Sunday, December 9, 2012

An Interview with Gary Dolman, Author of The Eighth Circle of Hell

Today, I have an interview with British writer Gary Dolman. Gary is the author of the historical novel The Eighth Circle of Hell.


Tell us a bit about The Eighth Circle of Hell.

The novel is set in 1890 in the wealthy spa resort that was Harrogate, Yorkshire, England.

The Victorian age is often held up as a shining era of British history; a time of wealth and power, of civilisation and philanthropy. It was indeed all of these. But it was also a time of great cruelty and depravity, where power and wealth were used to ill-purpose. In particular it was the time of the ‘Defloration Mania’ where hundreds of thousands of young, innocent girls were bought and sold like the slaves they became.

In The Eighth Circle of Hell, an elderly workhouse ‘imbecile’ is continually tormented by disturbed and fractured memories of her adolescence. She had been orphaned and sent to live with her depraved uncle and his powerful, predatory friends, and advancing, dementia has caused her to regress inexorably back in her life, to the point where she is once again re-living that awful time.

Husband and wife commissioned investigators, Atticus and Lucie Fox are engaged by her grown-up nephew to trace her and to bring her back to live in the family home where her elderly, frail uncle still lives. They do so, but are horrified to hear the very next day that she had brutally murdered her uncle in the night. But they were puzzled too; how could she have committed murder? She had neither the physical, nor the mental strength to do such a thing.

The novel is a bleak study of the stark contrast between the polite, strictly-ordered society of the Victorian age and the utter depravity and exploitation of the vulnerable it shielded. It demonstrates how in the midst of that depravity, promises and friendships can be forged that are more enduring even than the boundaries of life and death itself.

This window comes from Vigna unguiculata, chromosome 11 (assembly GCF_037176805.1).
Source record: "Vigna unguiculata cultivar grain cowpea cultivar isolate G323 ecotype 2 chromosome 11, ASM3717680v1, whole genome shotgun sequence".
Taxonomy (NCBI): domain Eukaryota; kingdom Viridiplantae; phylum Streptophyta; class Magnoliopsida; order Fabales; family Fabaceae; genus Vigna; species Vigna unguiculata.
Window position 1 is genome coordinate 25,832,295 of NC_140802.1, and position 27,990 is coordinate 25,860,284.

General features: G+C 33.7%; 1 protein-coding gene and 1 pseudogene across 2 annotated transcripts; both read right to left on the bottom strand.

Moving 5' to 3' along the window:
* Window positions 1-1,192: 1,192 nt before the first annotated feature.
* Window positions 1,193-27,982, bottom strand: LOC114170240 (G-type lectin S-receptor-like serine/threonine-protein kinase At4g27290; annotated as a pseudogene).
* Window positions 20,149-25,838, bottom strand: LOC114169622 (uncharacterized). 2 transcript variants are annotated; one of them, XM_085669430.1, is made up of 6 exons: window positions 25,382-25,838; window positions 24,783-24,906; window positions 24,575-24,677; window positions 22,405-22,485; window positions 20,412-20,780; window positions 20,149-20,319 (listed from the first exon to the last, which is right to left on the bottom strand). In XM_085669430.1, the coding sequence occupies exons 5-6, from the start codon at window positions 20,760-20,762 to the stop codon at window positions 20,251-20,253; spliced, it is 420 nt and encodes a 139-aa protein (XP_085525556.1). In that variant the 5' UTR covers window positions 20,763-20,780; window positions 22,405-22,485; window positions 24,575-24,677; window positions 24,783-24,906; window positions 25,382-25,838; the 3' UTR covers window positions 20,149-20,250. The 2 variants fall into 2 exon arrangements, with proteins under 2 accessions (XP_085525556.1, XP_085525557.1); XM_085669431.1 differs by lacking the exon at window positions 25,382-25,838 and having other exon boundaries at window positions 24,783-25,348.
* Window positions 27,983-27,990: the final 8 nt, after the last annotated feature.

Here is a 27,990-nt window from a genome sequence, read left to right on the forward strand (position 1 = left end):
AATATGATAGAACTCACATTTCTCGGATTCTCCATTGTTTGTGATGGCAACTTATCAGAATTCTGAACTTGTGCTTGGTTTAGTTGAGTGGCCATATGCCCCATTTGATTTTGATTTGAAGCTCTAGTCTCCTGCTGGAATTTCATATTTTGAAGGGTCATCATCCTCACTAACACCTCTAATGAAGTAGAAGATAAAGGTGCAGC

How did you become interested in this subject?

It was quite by chance. One evening several years ago, whilst I was visiting my father in a care home, one of the other residents who was also in the end-stages of Alzheimer’s suddenly cried out in her sleep, begging some uncle to stop, screaming that he was hurting her. It made me start to imagine what kind of horrors she must have been reliving and that inspired the idea behind the novel. When I began to research the history of child abuse, I came across the holocaust that was the Defloration Mania and The Eighth Circle of Hell took form.

Can you explain the meaning of the title?

The title comes from Dante’s epic poem, Divine Comedy. The eighth of Dante’s nine circles of Inferno – of Hell, contains those guilty of the sin of seduction. It’s a play on the profound contradictions in the novel where the perpetrators of the abuse push the blame for committing it onto the victims.

In Dante’s poem, the sinners are driven round and round the Eighth Circle by demons. In the same way, my central character’s recurring memories drive her around and around in torment.

How did you decide you wanted to write historical fiction? Do you write in any other genres?

I have always been fascinated by history in general. Living for much of my life in Harrogate, which is a town built largely in the Victorian age, means that I have a particular attachment to that period. The richness and the social extremes of the Victorian Age are especially poignant and stumbling across the Defloration Mania gave me a perfect excuse to set the novel in that time. Because it is also crime fiction, there is also the advantage to a writer that with very little forensic science other than early fingerprinting, detectives had to rely much more on their reasoning and intellect. My publisher, Thames River Press, has requested a series of three novels, all related in terms of genre and characters and I have at least half a dozen plots for novels beyond that, all of which feature Atticus and Lucie. I’m becoming rather fond of them if I’m honest.

Having said that, I am also itching to write a really dark, contemporary psychological thriller.

What are you working on now?

I have completed my second manuscript featuring Atticus and Lucie Fox. Their next investigation concerns a number of brutal murders which appear to centre on a long-vanished Northumbrian castle, and on the delusions of a madman who believes he is the father of King Arthur. The Madman of Sewingshields is due for publication in May 2013 by Thames River Press. Beyond that am just beginning a third novel, inspired by the Northern British folklore of yetis.


The Eighth Circle of Hell is available from Thames River Press. Readers can purchase copies from Amazon US or Amazon UK.

Gary Dolman was born in South Tyneside in 1963, but grew up principally in Harrogate in North Yorkshire, where he now lives with his wife, three children and two dogs. He is fascinated by the human mind and how it contends with adversity in all its forms. He is also passionate about the history – real and mythical – of the north of England. Visit Gary's blog at

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